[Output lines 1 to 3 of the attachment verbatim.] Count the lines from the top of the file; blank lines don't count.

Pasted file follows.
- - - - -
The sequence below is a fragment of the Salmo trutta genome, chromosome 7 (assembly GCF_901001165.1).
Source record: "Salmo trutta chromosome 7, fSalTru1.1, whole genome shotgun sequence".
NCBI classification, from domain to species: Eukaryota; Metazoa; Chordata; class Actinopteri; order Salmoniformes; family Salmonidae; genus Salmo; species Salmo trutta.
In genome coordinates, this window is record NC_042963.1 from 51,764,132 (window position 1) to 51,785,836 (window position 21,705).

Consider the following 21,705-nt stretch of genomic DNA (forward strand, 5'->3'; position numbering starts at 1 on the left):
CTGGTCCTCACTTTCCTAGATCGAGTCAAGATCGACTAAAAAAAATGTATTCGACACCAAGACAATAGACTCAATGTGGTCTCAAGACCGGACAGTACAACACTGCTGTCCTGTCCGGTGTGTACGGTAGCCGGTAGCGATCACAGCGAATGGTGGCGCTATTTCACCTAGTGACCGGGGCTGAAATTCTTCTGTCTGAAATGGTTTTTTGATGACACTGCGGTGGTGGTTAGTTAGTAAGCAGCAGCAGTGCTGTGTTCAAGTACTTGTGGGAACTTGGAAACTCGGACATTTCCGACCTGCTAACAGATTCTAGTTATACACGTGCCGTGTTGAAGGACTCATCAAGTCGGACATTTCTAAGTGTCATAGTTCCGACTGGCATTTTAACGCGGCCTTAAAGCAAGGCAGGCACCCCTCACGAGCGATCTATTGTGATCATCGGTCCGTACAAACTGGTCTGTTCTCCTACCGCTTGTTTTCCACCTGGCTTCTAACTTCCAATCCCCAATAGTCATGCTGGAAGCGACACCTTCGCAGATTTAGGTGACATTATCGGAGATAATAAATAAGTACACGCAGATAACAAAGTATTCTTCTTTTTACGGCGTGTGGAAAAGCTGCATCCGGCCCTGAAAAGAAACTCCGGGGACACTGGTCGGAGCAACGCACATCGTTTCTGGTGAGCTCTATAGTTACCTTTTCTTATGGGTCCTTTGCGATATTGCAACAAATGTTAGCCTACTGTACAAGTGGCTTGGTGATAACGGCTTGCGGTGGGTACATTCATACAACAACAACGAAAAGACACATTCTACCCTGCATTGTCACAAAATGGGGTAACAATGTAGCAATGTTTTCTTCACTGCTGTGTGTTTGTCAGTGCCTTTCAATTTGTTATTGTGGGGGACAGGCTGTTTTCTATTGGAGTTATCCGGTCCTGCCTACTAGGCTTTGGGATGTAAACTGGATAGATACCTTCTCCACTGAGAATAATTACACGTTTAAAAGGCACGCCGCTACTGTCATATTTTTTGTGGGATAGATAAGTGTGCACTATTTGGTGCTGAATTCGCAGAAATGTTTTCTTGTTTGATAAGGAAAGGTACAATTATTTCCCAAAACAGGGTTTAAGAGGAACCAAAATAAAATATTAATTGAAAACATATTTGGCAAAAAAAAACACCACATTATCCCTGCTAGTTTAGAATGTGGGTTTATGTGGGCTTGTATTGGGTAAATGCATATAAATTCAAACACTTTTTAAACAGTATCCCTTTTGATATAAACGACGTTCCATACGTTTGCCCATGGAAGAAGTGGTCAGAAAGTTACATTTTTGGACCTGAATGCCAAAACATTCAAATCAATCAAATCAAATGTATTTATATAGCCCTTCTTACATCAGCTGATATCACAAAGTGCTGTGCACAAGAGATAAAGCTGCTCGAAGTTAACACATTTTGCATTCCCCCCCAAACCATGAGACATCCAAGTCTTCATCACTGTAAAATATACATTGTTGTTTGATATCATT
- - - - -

The sequence below is a fragment of the Salmo trutta genome, chromosome 7 (assembly GCF_901001165.1).
Source record: "Salmo trutta chromosome 7, fSalTru1.1, whole genome shotgun sequence".
NCBI classification, from domain to species: Eukaryota; Metazoa; Chordata; class Actinopteri; order Salmoniformes; family Salmonidae; genus Salmo; species Salmo trutta.